What about you? Have you benefitted from extreme generosity? Have you given it? How can we be generous in the everyday stuff? Tell us the story in the comments or shoot us an email. And please share on social media if you think this post would bless someone else.

What to Do when the Pain Won’t Go Away

None of us want to admit it, but we all have it. Or have had it at some point. Emotional pain that just won’t go away. Sometimes we think we’ve stuffed it, but then – bam – something seemingly innocent happens and it all comes crashing back.

Daniel was so past his divorce. He’d made his peace with it. Until he went to his nephew’s wedding. Emotions he thought were long gone were really only hiding. They rose up and slammed him out of nowhere. He drank way too much at the reception. And every night after that.

Melanie was over her abortion, or so she thought. No one knew, and she’d moved on. Until her best friend invited her to her baby shower. And it all came crashing back. She went and put on a happy face. No one knew she was dying inside. But she was.

Sometimes we can’t even begin to stuff it, and we just learn to live with it. Or better put, survive with it.

Lisa cannot remember a time when she wasn’t battling depression. She lives in a box, behind a mask, trying desperately to keep the outside world at bay, to stay in control. Where is the joy all the other Christians have? Are they just faking it, too? Or is there something wrong with her? She suspects the latter. She desperately hopes this next relationship will fix it all. Again.

Somehow we learn to cope. Maybe we self-medicate. Maybe we control. Sometimes we put on a face and pretend, hiding the real me. We’ve coped with it for so long we think it’s normal. But it’s not. Although it’s very common, just coping forever is not healthy.

God has something for us so much better than coping. He has a new-normal for us, without the pain. It’s called healing. But how do we embrace it? How do we move into that place?

The short answer is, Be the buffalo not the cow. Dude, what are you even talking about? What to bovines have to do with deep emotional pain? I’m glad you asked.

When there’s a thunderstorm on the plain, buffalo and cattle both panic. Both herds stampede, and you don’t want to be in the way! But there’s a major difference.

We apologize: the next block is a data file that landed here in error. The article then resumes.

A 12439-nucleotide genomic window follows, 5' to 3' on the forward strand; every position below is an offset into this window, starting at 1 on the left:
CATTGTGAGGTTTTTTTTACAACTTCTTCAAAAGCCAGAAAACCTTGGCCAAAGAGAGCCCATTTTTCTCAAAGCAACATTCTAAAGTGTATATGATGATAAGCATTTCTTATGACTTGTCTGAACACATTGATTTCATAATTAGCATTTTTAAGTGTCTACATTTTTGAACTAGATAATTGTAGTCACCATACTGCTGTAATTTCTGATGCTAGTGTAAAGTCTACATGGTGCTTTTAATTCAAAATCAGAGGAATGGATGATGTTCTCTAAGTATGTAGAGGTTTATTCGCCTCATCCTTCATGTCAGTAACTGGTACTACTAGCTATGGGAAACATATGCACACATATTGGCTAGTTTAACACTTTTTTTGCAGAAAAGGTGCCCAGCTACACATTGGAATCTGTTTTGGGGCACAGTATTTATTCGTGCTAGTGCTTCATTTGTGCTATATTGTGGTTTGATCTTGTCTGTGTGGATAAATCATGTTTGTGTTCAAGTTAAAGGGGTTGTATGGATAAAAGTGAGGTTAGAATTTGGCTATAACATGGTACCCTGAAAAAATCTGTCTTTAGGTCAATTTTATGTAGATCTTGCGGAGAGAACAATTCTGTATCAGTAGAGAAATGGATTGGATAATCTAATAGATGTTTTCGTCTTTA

Cattle take off running away from the storm as fast as they can. If the storm’s coming from the west, they stampede east. This is the obvious, no-brainer thing to do to avoid the storm. The problem is, they’re running the same direction as the storm’s moving, and the storm always moves faster. So it eventually overtakes them anyway. And since they’re running the direction it’s moving, they actual maximize their time in the storm.

On the other hand, buffalo run straight at the thunderstorm. So if the storm’s coming from the west, they stampede west, right into it. This seems really dumb at first glance, but it’s actually brilliant. Since they’re running the opposite direction the storm is moving, they minimize their time in the storm. And they get rewarded with the yummy, just watered, fresh grass on the other side. Bonus!

Most of us run from our pain, like cattle running from a thunderstorm. But avoidance just maximizes our time in the pain when it catches up with us, and it always does.

John Sanford, founder of Elijah House Ministries said, “We need to embrace the fireball of pain.Wow. Seriously, dude? Yeah, seriously. We need to go where it hurts, not avoid it.

Ok, you sold me. How do we “embrace the fireball of pain?”

I’m glad you asked. There’s 3 steps to start this process.

1) Start the journey with God.

Be honest. Don’t hide it or pretend it’s not there. Honestly tell God how you feel. It’s ok to hurt. It’s ok to not feel joy. Read the Psalms. Many of them are written from places of extreme pain. They are examples of God meeting people in the middle of extremely painful circumstance, doubt and fear. For a start, look at Psalms 3, 4, 5, 7, 10, 13, 17, 22, 28, 40, 120, and many, many more.

What gets scheduled gets done, so schedule time to pray and meditate each day with God, even if it’s just 10 minutes during a break. Stopping, unplugging, and getting alone with him, even if just for a few minutes, makes a huge difference.